We have twenty plus years’ experience helping clients deliver communications projects, often involving tech-y but important stuff, like bonuses and performance development. A few things mark us out: our restless search for creativity; our ability to take good writing and couple it with great design to create communication that employees want to read, surf, listen to, view or otherwise engage with. Plus our emphasis on getting senior leaders involved; drawing on them to create authentic messages, and coaching and training them to play their part in the roll out.
Recent work includes communicating salary review and bonus; long term incentives; role of the HR function and facilitating a group of teenagers to help build a follow up model of cancer care for the NHS.
SALARY REVIEW AND BONUS
Salary review and bonus can represent up to 40% of an organisation’s cost but they often become the Cinderella of HR comms. Our client, a global pharma, was panned by managers for the lateness and complexity of their SR&B communications. This was a back to basics communication for us. We worked with them speedily to develop and deliver a one page overview showing all the key elements of the global programmes. Issuing the one pager on time reduced anxiety levels. It paved the way for the more detailed work of engaging stakeholders around the business and communications communities so that they could roll out the details of their own bonus arrangements in a way that reflected the different bonus results from around the world.
LONG TERM INCENTIVES
Long term incentives again represent a huge chunk of a business’ spend on employees. Yet – perhaps because of the very fact that they are deferred benefits – many employees find LTIs difficult to understand. As a result, the organisation’s investment in LTIs can be wasted. We worked with another global pharma to communicate changes to their LTIs (to enhance the performance link) and – crucially – to make clearer the link between the their business strategy which emphasised the long-term nature of the drugs trial pipeline and their LTI strategy.
INTERNATIONALLY MOBILE EMPLOYEES
Many organisations struggle to find the best way to attract, retain, motivate, develop, reward and manage their internationally mobile employees. They need policies that reflect the diverse needs of their global businesses around the world. At the same time, they want to develop a cadre of managers who can operate effectively anywhere in the world.
We worked with a fast-moving consumer goods company to agree and communicate global and local policies, including an international pension plan, using a full range of print and interactive media
The more global businesses can simplify and standardise their performance management and reward policies, the more line managers will use them. Intranets are a great medium for making common information available around the world.
We worked with a global oil and chemicals company to develop a `People Site’ – a one-stop shop for all information about Human Resources. We worked with the project team to develop `core communication materials’ and to gain buy-in from business managers in 70 countries around the world. The outcome was a suite of common processes tailored to the needs of audiences from Venezuela to Vietnam, and overwhelmingly positive feedback for the clear and creative communication approach.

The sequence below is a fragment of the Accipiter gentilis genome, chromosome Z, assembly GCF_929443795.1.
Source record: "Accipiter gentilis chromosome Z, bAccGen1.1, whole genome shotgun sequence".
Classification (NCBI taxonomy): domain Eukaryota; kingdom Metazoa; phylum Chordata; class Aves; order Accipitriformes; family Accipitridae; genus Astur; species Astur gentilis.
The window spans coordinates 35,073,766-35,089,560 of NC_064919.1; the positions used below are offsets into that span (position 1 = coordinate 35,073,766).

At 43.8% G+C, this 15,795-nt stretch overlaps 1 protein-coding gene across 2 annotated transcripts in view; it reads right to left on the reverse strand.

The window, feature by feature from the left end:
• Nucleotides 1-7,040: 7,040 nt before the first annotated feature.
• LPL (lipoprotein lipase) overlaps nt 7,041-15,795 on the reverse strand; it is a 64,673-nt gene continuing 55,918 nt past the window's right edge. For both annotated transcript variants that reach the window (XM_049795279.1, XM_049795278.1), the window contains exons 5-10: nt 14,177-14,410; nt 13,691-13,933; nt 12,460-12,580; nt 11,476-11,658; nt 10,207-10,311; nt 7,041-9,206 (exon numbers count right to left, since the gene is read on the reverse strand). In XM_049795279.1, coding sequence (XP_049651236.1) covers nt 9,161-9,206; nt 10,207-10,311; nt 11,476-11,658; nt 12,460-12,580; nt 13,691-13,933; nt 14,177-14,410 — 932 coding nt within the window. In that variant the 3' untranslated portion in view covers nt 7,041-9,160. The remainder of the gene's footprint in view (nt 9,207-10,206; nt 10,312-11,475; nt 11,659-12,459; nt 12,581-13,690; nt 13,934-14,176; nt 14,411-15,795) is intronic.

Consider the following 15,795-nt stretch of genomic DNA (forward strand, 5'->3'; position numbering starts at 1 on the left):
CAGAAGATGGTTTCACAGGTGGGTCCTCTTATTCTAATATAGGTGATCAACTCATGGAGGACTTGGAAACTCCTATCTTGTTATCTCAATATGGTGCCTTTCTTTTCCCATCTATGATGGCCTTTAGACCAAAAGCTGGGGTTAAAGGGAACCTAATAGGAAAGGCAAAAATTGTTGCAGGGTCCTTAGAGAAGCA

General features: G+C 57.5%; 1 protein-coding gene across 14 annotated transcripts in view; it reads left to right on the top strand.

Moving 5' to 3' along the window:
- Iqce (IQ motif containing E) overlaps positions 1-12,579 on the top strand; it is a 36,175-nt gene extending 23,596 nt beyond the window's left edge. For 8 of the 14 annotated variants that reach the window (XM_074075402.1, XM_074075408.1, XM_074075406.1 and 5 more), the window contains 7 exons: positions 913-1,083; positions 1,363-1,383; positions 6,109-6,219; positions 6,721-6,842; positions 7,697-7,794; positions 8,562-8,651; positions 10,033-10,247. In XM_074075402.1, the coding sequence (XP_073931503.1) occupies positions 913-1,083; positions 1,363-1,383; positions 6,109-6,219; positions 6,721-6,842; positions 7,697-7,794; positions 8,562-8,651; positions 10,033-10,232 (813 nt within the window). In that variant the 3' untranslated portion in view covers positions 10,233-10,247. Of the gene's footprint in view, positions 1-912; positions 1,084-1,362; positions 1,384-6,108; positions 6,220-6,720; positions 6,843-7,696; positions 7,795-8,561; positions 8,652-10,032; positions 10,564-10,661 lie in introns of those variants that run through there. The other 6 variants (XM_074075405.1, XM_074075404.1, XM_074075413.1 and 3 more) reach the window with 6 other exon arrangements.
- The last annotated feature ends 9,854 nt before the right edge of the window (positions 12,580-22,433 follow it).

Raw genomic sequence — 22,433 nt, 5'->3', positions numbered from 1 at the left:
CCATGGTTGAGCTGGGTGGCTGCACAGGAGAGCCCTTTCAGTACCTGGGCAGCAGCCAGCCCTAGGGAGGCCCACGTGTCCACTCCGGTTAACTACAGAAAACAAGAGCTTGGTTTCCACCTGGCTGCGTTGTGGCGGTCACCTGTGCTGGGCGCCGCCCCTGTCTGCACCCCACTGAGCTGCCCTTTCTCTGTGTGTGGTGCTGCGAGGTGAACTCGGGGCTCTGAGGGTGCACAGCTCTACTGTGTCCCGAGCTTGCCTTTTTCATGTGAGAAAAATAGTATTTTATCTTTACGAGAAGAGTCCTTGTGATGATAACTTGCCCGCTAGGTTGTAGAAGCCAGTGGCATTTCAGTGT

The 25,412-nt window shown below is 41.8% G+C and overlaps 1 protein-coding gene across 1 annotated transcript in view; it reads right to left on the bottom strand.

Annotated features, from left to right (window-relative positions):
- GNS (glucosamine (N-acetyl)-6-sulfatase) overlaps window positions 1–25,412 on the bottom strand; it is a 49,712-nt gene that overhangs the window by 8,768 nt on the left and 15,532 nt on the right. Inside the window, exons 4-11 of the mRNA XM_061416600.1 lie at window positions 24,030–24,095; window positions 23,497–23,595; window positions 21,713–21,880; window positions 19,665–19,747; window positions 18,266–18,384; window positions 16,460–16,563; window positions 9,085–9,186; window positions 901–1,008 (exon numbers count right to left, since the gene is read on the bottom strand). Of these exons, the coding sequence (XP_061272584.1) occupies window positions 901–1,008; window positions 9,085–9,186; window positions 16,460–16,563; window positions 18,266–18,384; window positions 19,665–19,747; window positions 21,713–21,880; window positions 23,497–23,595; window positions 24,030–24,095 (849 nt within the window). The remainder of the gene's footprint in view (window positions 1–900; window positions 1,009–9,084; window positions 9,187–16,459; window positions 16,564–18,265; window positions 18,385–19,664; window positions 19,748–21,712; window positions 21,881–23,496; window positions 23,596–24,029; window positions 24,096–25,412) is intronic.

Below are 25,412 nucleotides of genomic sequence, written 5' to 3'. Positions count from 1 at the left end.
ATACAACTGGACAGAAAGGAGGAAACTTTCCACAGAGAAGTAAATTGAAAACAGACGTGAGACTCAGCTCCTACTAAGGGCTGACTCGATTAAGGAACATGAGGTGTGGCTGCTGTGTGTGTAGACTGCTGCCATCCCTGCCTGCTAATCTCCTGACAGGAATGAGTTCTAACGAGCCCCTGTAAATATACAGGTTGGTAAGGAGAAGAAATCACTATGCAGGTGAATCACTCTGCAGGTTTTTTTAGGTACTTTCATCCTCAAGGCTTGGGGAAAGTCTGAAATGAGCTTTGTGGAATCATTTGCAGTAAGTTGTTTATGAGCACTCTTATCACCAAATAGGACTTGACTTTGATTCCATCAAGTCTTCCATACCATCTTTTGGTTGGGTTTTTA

EMPLOYEE ASSISTANCE PROGRAMMES (EAPs)
EAPs are fast becoming part of the Human Resource and Employee Benefits landscape. Effectively implemented, they can be a valuable resource for employees, offering counselling and practical advice, for example, on legal issues and childcare. They are also an effective source of support for line managers.
We worked with a leading management consulting firm to develop and communicate an EAP that was used by more than 67% of employees within the first year of introduction. The unusually high take-up was attributed to the programme of leadership briefings and drop-in sessions, as well as the posters, employee leaflets and manager briefings we developed.
Employee research can provide a picture of the organisational health of a business. It can benchmark the success of policies (for example, the introduction ofvariable pay schemes) and it can highlight an initiative that is working in one part of the business that could have relevance for another. Yet no matter how good the research, it can only have any impact if response rates are high, results are fed back and changes made.
We worked with a leading fast-moving consumer goods firm to make sure that the project had high-level business support. We produced communications – including an interactive intranet site – to secure outstanding response rates. And, above all, the data is being used to make `bottom-up’ changes throughout the businesses.
Known originally as an oil company, our client had diversified to offer chemicals, fuels and business solutions. The company employed 115,000 people in 145 locations, from Sakhalin to Singapore. Its 3,000 core HR practitioners work as ‘business partners’ around the world. HR decided it was time to tell their community – and the businesses – that they were serious about developing their HR business leaders. The project team worked hard to develop common global processes, such as global competences, job profiles and an experience navigator, drawn from interviews with people perceived as role models within HR across the business. We developed a core brand and overview as well as detailed materials to support the intranet. HR business partners then cascaded support materials – spearheaded by a web cast by HR Director. Feedback on the project include: “Gives us the confidence to feel that we do have skills that not just any line manager could pick up when they are bored with the job”; “This sort of competence framework really moves us forward in terms of calibration/professionalism”; “Excellent work; reflecting the quality of HR’s aspirations.”